• Absence of additional enforcement mechanisms to ensure timeliness and trade-secret claim substantiation: The new standard requires the chemical manufacturer, importer or employer to ensure that safety data sheet information “accurately reflects the scientific evidence used in making the hazard classification” and to add any “significant” new information to data sheets within three months of becoming aware of this information. But there is no audit process for safety data sheets and how this requirement will be enforced remains to be seen.
The new standard also allows chemical identities to be withheld on safety data sheets if trade secret claims can be substantiated, the hazardous properties and health effects of such chemicals are described on the data sheets, and information is made available to emergency and medical personnel when necessary. Confidentiality agreements may be required for health and safety professionals involved with training and planning. False claims of trade secrets are subject to citation by OHSA. At the same time, a manufacturer can ask OSHA to impose additional conditions to protect trade secrets beyond confidentiality agreements with health and safety personnel.
So while the revisions to OSHA’s HazCom standard brings many changes to how chemical hazard information is conveyed to workers – and the United Nations’ GHS mandate does help extend important basic hazard information and the right-to-know concept to countries where it had not existed previously – it will not fill all of the outstanding gaps in the availability of toxicological hazard information for a great many chemical products. This means that workers can continue to encounter safety data sheets (like these two revised in the past six months) that list a chemical product as 90 to 99% proprietary with the remainder either proprietary or “not applicable,” with no toxicity data available. Such a product might be perfectly safe but based on this information, with or without pictograms, it’s impossible to know.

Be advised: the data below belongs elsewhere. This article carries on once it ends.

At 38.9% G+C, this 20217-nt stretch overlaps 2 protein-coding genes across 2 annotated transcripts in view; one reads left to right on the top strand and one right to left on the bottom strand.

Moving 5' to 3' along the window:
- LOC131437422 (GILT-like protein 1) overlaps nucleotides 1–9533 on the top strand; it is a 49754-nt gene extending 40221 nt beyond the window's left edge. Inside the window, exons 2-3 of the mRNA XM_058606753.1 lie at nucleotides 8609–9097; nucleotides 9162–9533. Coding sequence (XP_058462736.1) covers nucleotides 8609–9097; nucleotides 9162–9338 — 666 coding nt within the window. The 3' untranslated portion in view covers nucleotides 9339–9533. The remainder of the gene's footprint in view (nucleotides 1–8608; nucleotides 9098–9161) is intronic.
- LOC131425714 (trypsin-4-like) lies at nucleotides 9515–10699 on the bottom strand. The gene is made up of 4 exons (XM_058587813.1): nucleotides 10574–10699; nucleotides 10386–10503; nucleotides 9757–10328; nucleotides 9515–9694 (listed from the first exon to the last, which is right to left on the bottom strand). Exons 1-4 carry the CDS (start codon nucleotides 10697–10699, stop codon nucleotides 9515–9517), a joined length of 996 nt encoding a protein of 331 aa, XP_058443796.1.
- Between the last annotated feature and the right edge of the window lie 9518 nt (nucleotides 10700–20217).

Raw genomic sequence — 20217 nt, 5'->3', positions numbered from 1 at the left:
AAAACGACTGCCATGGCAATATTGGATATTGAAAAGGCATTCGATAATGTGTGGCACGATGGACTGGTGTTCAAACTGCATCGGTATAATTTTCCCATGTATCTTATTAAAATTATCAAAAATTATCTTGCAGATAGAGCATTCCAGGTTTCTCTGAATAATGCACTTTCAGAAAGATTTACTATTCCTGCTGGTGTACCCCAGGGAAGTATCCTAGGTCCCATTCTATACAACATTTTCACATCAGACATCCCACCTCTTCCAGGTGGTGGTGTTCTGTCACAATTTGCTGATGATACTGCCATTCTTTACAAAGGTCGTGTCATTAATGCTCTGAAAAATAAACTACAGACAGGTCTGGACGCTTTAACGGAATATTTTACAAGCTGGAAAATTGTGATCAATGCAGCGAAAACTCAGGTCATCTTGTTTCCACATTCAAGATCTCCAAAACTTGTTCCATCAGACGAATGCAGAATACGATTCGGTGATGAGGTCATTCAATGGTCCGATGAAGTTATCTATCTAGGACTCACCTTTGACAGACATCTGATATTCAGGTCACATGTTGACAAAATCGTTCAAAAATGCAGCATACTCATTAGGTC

Ensuring that workers have access to even more comprehensive health and safety information about the chemicals they’re exposed to on the job may require strengthened US chemicals policy or additional action on OSHA’s part. At the moment, however, workers and their advocates have made a big step forward in their right – not just to know – but also to understand occupational chemical hazards.
Elizabeth Grossman is the author of Chasing Molecules: Poisonous Products, Human Health, and the Promise of Green Chemistry, High Tech Trash: Digital Devices, Hidden Toxics, and Human Health, and other books. Her work has appeared in a variety of publications including Scientific American, Salon, The Washington Post, The Nation, Mother Jones, Grist, and the Huffington Post. Chasing Molecules was chosen by Booklist as one of the Top 10 Science & Technology Books of 2009 and won a 2010 Gold Nautilus Award for investigative journalism.